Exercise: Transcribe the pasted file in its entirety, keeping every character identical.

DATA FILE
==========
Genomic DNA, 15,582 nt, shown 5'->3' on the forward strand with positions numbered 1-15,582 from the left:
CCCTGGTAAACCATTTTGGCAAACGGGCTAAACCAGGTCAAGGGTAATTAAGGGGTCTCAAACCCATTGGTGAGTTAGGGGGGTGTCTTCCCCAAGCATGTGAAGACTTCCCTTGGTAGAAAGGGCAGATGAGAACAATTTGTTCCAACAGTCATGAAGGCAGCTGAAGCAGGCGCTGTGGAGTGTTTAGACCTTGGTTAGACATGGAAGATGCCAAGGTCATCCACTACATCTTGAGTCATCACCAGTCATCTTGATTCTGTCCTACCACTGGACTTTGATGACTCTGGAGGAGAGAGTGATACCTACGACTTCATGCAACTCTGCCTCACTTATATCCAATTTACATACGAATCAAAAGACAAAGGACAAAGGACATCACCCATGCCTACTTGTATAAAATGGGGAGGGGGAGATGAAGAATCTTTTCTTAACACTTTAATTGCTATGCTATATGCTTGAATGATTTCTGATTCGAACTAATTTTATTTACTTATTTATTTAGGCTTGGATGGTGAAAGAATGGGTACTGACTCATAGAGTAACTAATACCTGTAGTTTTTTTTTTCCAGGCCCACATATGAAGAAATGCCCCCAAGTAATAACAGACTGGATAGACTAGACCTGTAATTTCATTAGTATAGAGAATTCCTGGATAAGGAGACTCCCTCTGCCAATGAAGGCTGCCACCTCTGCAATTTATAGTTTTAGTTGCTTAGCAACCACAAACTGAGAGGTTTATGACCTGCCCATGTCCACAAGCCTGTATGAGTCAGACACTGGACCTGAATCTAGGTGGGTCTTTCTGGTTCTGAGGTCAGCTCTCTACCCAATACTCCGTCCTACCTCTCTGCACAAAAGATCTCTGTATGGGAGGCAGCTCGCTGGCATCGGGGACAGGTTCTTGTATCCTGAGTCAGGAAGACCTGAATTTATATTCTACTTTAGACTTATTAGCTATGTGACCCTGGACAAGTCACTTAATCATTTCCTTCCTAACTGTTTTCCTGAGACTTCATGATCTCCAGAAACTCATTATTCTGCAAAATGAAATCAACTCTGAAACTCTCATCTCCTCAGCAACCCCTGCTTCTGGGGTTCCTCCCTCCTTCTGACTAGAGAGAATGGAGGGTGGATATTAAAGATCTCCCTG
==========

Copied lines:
Genomic DNA, 15,582 nt, shown 5'->3' on the forward strand with positions numbered 1-15,582 from the left:
CCCTGGTAAACCATTTTGGCAAACGGGCTAAACCAGGTCAAGGGTAATTAAGGGGTCTCAAACCCATTGGTGAGTTAGGGGGGTGTCTTCCCCAAGCATGTGAAGACTTCCCTTGGTAGAAAGGGCAGATGAGAACAATTTGTTCCAACAGTCATGAAGGCAGCTGAAGCAGGCGCTGTGGAGTGTTTAGACCTTGGTTAGACATGGAAGATGCCAAGGTCATCCACTACATCTTGAGTCATCACCAGTCATCTTGATTCTGTCCTACCACTGGACTTTGATGACTCTGGAGGAGAGAGTGATACCTACGACTTCATGCAACTCTGCCTCACTTATATCCAATTTACATACGAATCAAAAGACAAAGGACAAAGGACATCACCCATGCCTACTTGTATAAAATGGGGAGGGGGAGATGAAGAATCTTTTCTTAACACTTTAATTGCTATGCTATATGCTTGAATGATTTCTGATTCGAACTAATTTTATTTACTTATTTATTTAGGCTTGGATGGTGAAAGAATGGGTACTGACTCATAGAGTAACTAATACCTGTAGTTTTTTTTTTCCAGGCCCACATATGAAGAAATGCCCCCAAGTAATAACAGACTGGATAGACTAGACCTGTAATTTCATTAGTATAGAGAATTCCTGGATAAGGAGACTCCCTCTGCCAATGAAGGCTGCCACCTCTGCAATTTATAGTTTTAGTTGCTTAGCAACCACAAACTGAGAGGTTTATGACCTGCCCATGTCCACAAGCCTGTATGAGTCAGACACTGGACCTGAATCTAGGTGGGTCTTTCTGGTTCTGAGGTCAGCTCTCTACCCAATACTCCGTCCTACCTCTCTGCACAAAAGATCTCTGTATGGGAGGCAGCTCGCTGGCATCGGGGACAGGTTCTTGTATCCTGAGTCAGGAAGACCTGAATTTATATTCTACTTTAGACTTATTAGCTATGTGACCCTGGACAAGTCACTTAATCATTTCCTTCCTAACTGTTTTCCTGAGACTTCATGATCTCCAGAAACTCATTATTCTGCAAAATGAAATCAACTCTGAAACTCTCATCTCCTCAGCAACCCCTGCTTCTGGGGTTCCTCCCTCCTTCTGACTAGAGAGAATGGAGGGTGGATATTAAAGATCTCCCTG